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Senior public servant's home clear in auditor's report

Canberra Times logo Canberra Times 26/05/2014 Kirsten Lawson and Tom McIlroy
Auditor-General Maxine Cooper found major weaknesses in the work of some private building certifiers and said two of the seven homes considered should not have been approved. © Stuart Walmsley Auditor-General Maxine Cooper found major weaknesses in the work of some private building certifiers and said two of the seven homes considered should not have been approved.

The ACT Auditor-General has cleared planning authorities of improper influence in development approval for a senior public servant’s Deakin house, but has raised concerns about transparency and said two other homes investigated should not have been approved.

Construction of a double-storey house owned by Public Service Commissioner Andrew Kefford in Gawler Crescent, Deakin, was one of seven considered in the report that was prompted by complaints from nearby residents and subsequent media reports.  

Auditor-General Maxine Cooper found major weaknesses in the work of some private building certifiers and said two of the seven homes considered should not have been approved. 

Mr Kefford's house was built without a development application because it was approved by a certifier as being exempt from requirements. 

A Certificate of Occupancy was issued by the Environment and Sustainable Development Directorate in November 2012 but complaints by neighbours resulted in an investigation being launched in February 2013.

The owners were required to lodge a retrospective development application after a second-storey balcony was found to be too close to a side setback and overlooking a neighbouring block. 

Other issues, including landscaping, solar access and potential trip hazzards, were identified. 

Development approval was granted in September 2013.  

Monday's report found mistakes by the certifier related to boundaries meant the application was assessed as being exempt "when it should not have been”.

An investigation into the certifier's actions was ongoing and directorate officers were considering disciplinary action.  

Dr Cooper recommended closer controls, saying monitoring of certifiers was inadequate.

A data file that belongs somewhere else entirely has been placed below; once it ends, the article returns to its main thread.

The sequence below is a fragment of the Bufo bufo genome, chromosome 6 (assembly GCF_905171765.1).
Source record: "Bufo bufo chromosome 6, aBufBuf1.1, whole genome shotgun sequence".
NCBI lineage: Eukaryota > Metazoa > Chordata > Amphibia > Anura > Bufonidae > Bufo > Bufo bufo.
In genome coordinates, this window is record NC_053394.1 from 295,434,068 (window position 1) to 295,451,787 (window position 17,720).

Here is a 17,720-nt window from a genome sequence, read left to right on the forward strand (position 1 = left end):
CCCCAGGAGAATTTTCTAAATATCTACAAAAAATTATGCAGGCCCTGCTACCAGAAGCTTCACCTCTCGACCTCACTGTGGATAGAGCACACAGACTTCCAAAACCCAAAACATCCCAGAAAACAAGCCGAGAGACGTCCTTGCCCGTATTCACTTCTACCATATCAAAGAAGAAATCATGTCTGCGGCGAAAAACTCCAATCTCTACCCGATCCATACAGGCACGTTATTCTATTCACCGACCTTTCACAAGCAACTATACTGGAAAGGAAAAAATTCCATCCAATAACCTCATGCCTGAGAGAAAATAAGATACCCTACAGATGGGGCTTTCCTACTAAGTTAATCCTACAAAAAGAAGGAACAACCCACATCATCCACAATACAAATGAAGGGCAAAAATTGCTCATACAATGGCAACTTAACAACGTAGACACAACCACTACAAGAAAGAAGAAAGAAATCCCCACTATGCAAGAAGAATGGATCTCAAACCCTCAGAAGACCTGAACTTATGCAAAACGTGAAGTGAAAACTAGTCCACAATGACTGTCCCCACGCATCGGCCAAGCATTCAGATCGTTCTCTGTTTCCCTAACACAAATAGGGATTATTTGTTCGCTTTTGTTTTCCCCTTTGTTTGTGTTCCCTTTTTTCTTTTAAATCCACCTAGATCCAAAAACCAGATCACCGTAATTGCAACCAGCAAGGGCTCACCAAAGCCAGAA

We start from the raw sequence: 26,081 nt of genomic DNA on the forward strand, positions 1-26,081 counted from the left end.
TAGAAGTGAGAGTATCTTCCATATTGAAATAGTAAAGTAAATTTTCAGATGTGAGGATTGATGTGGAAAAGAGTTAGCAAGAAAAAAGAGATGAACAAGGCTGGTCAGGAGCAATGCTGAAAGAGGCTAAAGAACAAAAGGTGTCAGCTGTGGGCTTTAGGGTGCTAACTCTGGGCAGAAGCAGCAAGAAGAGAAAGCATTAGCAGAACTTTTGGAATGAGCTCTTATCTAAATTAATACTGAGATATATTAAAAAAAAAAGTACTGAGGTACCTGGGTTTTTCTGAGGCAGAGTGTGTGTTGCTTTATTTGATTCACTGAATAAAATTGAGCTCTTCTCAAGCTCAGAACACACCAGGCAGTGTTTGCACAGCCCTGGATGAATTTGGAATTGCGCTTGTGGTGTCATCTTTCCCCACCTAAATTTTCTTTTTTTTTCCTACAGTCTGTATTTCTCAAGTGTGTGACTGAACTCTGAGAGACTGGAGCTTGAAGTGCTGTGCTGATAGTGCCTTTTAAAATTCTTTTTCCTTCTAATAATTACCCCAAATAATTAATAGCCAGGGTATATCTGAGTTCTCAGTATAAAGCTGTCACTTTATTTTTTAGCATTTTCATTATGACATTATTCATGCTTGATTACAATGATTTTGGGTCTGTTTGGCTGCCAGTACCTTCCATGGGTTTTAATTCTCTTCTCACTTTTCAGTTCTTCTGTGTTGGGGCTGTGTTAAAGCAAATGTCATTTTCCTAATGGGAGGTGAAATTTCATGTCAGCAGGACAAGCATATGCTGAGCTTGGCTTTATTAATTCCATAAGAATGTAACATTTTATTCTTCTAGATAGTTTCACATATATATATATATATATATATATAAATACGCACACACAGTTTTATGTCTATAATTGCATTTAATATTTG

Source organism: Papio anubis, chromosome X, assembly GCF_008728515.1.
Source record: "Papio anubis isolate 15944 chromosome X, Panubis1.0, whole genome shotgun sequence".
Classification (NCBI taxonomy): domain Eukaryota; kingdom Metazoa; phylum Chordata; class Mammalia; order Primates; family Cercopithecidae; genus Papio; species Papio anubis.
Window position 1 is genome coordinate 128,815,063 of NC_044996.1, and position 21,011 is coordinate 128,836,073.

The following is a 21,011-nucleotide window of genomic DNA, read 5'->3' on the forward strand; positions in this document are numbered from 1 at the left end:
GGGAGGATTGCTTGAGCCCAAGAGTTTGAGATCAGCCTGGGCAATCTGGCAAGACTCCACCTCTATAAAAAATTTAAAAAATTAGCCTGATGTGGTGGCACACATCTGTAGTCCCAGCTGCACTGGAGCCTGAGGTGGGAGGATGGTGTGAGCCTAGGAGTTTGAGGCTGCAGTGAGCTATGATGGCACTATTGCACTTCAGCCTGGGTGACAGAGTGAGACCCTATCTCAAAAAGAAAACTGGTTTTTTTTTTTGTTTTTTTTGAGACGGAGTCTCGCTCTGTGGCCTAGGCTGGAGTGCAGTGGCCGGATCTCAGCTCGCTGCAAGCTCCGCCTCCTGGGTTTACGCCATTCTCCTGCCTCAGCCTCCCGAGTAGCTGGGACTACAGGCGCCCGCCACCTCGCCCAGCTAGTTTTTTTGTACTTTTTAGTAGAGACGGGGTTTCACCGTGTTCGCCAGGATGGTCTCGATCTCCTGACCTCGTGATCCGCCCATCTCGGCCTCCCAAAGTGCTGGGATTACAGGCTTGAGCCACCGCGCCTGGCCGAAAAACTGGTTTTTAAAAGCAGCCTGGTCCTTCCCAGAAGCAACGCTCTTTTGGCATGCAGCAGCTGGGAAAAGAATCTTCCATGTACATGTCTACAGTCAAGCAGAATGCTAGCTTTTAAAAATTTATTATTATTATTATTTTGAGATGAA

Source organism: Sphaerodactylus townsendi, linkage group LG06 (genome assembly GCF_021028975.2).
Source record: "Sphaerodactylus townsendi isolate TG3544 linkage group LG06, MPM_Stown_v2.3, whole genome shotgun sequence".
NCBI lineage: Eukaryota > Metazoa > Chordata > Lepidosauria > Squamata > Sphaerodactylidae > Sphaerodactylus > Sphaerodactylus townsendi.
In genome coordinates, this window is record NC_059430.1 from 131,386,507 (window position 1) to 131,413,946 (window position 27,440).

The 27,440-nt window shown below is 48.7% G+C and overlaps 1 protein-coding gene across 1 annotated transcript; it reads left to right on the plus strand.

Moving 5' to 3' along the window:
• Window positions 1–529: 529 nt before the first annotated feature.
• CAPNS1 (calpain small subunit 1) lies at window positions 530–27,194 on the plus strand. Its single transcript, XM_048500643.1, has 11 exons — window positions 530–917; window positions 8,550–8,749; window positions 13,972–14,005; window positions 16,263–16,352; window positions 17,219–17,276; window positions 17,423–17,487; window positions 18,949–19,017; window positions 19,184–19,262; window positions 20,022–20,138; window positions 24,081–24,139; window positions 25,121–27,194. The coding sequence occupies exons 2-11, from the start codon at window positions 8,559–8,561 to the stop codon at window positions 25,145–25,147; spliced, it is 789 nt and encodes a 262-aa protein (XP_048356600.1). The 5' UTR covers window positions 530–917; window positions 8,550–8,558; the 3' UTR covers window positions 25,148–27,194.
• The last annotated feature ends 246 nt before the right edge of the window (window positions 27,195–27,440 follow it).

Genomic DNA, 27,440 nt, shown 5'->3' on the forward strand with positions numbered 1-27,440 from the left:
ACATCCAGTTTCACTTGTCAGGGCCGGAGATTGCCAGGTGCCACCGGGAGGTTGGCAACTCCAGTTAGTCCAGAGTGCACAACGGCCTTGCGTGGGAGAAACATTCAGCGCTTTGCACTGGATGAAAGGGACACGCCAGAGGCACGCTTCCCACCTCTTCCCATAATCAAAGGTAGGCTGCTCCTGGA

She also recommended changes to the way planning applications were handled and complaints were monitored by directorate officers.

Dr Cooper said, in two cases, certifiers had incorrectly assessed developments as exempt.

In three cases, the certifier was being investigated, with “varying levels of disciplinary action” taken by the department. She also recommended a review of penalties for certifiers, which she said were small, with a maximum fine of $8400.

She investigated seven cases, including the Deakin house referred by the head of the public service after claims of improper influence, and a second case also raised in the media.

In the other five cases, a development application was lodged only after the houses were built, indicating the cases had been exempted from a development application but later found to need one.

In the case of the Deakin house and three other cases, the audit report found no evidence of improper influence, but a lack of documentation: “Transparency of assessing officers’ consideration of the application, which is a safeguard against improper influence, was compromised due to a lack of assessment documentation.”

A new house in O’Connor was found not to comply with the original plans.

A second two-storey house in Deakin, with a swimming pool and gazebo, and involving the removal of a regulated tree also had not been properly monitored and did not comply with initial plans.

Another case involved a house, tennis court and swimming pool in O’Malley, which was not consistent with the building code because it had a loft, making it three storeys, it did not have the required setbacks from the boundaries and it did not have required plantings. It should have been refused, the audit found.

While the wrong decision had been made, there was no evidence of improper influence, although, again, there was a lack of transparency and documentation.

A sixth case involved a house in Forde, which also didn’t comply. It was not within the maximum plot ratio, did not achieve required sunlight, was not set back the required distances and did not have the required open space. This one, too, should have been refused.

The directorate acknowledged the errors, which it said had occurred because the house was part of an estate development.

The seventh case was a house in Harrison that did not have required open space and was exempted by the certifier when it should not have been.

Dr Cooper pointed to a 2012 survey of 67 building surveyors who said they had lost business because they had refused to approve applications.

A senior member of the Environment and Sustainable Development directorate suggested “potentially improper” relationships between builders and certifiers, a view that three building inspectors shared.

The directorate had identified four certifiers who “require additional management”.

Dr Cooper also referred to a briefing to Sustainable Development Minister Simon Corbell in January that noted a sharp rise in the number of complaints about multi-unit buildings.

Of the 12 examples given, five related to one certification firm, and three of those to one certifier, the same individual involved in the Harrison home wrongly exempted.

The certifier was being monitored, the report said.

Dr Cooper recommended better training for certifiers, and a requirement for them to supply better documentation.

Mr Corbell welcomed the report's findings and said the government agreed with all its recommendations.

Directorate staff had been given instructions to implement changes immediately. 

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